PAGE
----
What’s a bird in the hand worth?

Nov 7, 2005 1:11 AM

Imagine a new twist to the game of blackjack. Every time you are dealt a blackjack, you have the option to accept a third card. If it’s a 10 or face card you win. If it’s an ace, you win even more. If it’s anything else, you lose your original wager and the winnings from your blackjack. Any takers?

Hopefully, you’ve been reading my columns long enough now to know that you couldn’t answer that question until you know the payouts for winning. There is only one game I can think of where this type of situation actually occurs. The game is video poker.

The hands do not occur very often, but they do occur. If you’re dealt a straight, that contains a 4-card straight flush, or a 3-card royal, what should you do? Ditto for a flush.

Or perhaps you are dealt two pair or a full house that contain aces in a Double Double Bonus game. What is the right play?

Expert strategy dictates that these decisions should be made based on which play has the highest expected value (EV). These situations are no different. At the same time, I can understand why some people find it hard to follow the math at these times.

If you’re playing max-coin quarters, you’re essentially betting $1.25 per hand. If you’re dealt a flush, you’re going to have $7.50 returned to you. If that flush contains a 4-card royal, you now have a decision to make.

Keep the $7.50, or wager the $7.50 for a chance for the big payout of a royal. Along the way, you might draw another flush, or a straight or a high pair. None of which will increase your original win and many that will actually decrease it.

Depending on your point of view, you may have felt at that point that you ”˜lost’ money. The other problem is that you are in effect wagering $7.50 on the turn of a single card. The average $1.25 player is not ready to move up to that level, even if for one hand. Imagine if a blackjack player who was learning a card counting system, all of a sudden got to a point where the system told him to increase his bet from $5 to $30. He might hesitate a bit.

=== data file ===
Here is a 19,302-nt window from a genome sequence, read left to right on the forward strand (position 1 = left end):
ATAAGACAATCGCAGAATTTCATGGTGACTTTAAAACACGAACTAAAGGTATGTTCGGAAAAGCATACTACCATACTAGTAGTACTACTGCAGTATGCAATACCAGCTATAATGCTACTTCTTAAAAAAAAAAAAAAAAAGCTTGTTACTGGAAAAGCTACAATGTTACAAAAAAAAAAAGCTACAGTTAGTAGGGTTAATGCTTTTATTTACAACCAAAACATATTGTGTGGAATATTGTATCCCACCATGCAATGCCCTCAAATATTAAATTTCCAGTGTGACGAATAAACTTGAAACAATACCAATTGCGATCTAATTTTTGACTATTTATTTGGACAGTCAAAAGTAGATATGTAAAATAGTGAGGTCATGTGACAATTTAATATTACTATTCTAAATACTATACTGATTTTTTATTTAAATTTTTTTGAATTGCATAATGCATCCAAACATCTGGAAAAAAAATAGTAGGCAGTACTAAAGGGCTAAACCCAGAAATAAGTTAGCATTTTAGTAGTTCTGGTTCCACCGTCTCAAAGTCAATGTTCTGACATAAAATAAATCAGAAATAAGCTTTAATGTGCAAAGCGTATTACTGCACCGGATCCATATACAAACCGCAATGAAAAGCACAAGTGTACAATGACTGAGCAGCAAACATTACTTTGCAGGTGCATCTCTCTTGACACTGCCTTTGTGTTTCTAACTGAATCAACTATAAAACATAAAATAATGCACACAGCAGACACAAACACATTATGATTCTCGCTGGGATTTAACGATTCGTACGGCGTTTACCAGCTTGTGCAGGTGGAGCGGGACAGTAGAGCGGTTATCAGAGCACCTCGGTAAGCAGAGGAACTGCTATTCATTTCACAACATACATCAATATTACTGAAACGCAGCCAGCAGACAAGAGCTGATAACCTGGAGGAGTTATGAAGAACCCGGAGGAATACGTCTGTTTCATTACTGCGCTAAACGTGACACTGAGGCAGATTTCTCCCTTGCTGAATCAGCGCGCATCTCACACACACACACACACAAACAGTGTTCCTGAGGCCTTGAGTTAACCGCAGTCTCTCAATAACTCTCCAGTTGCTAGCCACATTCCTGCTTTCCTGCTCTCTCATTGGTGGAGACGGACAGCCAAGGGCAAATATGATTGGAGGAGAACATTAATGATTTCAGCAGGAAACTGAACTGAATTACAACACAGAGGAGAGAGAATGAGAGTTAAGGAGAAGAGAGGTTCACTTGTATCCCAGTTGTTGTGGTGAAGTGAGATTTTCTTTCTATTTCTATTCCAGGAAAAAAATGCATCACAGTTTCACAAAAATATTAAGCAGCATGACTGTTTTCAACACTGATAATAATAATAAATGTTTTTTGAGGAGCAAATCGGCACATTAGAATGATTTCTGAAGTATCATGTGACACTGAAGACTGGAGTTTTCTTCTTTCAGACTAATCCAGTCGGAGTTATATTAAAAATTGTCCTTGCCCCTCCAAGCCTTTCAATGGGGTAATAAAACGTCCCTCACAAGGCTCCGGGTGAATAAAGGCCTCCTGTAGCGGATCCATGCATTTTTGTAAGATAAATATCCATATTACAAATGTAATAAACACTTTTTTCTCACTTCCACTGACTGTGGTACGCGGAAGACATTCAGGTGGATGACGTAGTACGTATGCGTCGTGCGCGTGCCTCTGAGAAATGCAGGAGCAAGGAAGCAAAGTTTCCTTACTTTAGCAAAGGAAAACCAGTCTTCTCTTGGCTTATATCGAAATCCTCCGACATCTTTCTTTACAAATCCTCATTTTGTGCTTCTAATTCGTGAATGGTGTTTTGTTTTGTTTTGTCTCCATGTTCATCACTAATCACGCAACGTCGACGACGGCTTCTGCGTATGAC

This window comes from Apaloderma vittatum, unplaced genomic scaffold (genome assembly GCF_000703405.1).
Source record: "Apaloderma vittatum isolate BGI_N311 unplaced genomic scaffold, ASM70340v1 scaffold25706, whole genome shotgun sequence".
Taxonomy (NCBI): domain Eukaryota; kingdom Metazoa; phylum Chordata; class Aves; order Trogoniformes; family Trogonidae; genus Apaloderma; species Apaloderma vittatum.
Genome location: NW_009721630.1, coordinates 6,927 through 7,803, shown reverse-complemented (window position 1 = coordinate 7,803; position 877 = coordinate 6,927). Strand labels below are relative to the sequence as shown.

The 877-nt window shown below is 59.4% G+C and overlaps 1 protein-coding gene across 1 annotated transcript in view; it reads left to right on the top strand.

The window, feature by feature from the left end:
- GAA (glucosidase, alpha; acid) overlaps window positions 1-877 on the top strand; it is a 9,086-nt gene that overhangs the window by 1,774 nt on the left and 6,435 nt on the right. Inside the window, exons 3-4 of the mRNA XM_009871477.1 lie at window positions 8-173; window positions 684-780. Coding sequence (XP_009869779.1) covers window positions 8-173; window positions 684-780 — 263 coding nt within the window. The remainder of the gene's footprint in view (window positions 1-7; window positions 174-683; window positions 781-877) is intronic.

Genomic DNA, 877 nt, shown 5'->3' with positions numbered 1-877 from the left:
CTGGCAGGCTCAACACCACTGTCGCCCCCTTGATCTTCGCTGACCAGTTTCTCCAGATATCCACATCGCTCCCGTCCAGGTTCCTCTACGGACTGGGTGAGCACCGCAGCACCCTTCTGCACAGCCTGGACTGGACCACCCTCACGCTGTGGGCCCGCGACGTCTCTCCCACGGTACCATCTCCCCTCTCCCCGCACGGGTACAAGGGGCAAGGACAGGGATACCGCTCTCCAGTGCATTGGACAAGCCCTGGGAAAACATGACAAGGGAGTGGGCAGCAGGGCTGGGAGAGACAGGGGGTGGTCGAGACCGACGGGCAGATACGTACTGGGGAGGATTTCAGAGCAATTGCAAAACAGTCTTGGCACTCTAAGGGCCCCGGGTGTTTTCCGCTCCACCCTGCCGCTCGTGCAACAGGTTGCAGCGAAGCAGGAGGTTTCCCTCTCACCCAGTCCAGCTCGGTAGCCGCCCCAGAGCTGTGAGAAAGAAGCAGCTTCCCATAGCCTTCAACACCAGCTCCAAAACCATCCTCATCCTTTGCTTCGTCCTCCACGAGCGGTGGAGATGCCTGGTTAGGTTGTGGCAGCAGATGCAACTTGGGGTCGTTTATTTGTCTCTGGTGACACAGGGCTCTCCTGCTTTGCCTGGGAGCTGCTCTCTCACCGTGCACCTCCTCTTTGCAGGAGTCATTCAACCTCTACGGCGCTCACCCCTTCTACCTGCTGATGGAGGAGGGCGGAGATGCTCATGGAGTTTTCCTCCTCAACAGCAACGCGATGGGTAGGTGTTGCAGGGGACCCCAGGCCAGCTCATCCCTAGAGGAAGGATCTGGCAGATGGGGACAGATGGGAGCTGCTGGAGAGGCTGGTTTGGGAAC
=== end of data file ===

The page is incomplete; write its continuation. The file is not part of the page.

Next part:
So, in the end, what should a player do? Basically, I go with the math in almost all cases. The only exception I might consider is a case where the two possibilities are very close and one is much more volatile than the other.

For example, in Double Bonus Poker, if you are dealt a full house with three aces, the full house has an EV of 10. The three aces have an EV of 10.11 (given that you are throwing the pair away). Expert strategy says play the three aces.

However, I won’t scold someone too hard for not doing so. At the point you are dealt the full house, you’re guaranteed to be paid back $10. I can understand if someone decides not to take on the additional risk for the long-term opportunity of making $10.11 instead. Personally, I would go for the quad aces.

The key to this decision is knowing the facts behind the decision. By holding the full house, you will be costing yourself some money in the long run. You will also be reducing the volatility of your results by going with the money that is already won, rather than risking it for a little more in the long run.

There are other situations where the decision is not even close. In the example given earlier, if dealt a flush that contains a 4-card royal, we should always go for the 4-card rRoyal. The EV of the flush is a constant 6, whereas the EV of the 4-card royal is about 18, and will depend slightly on the exact makeup of the hand. Keep in mind that about 15% of your 4-card royals will be flushes, which means by not playing them correctly, you will be reducing the number of foyals you can expect to see. This will greatly lower your chances of winning in the long run.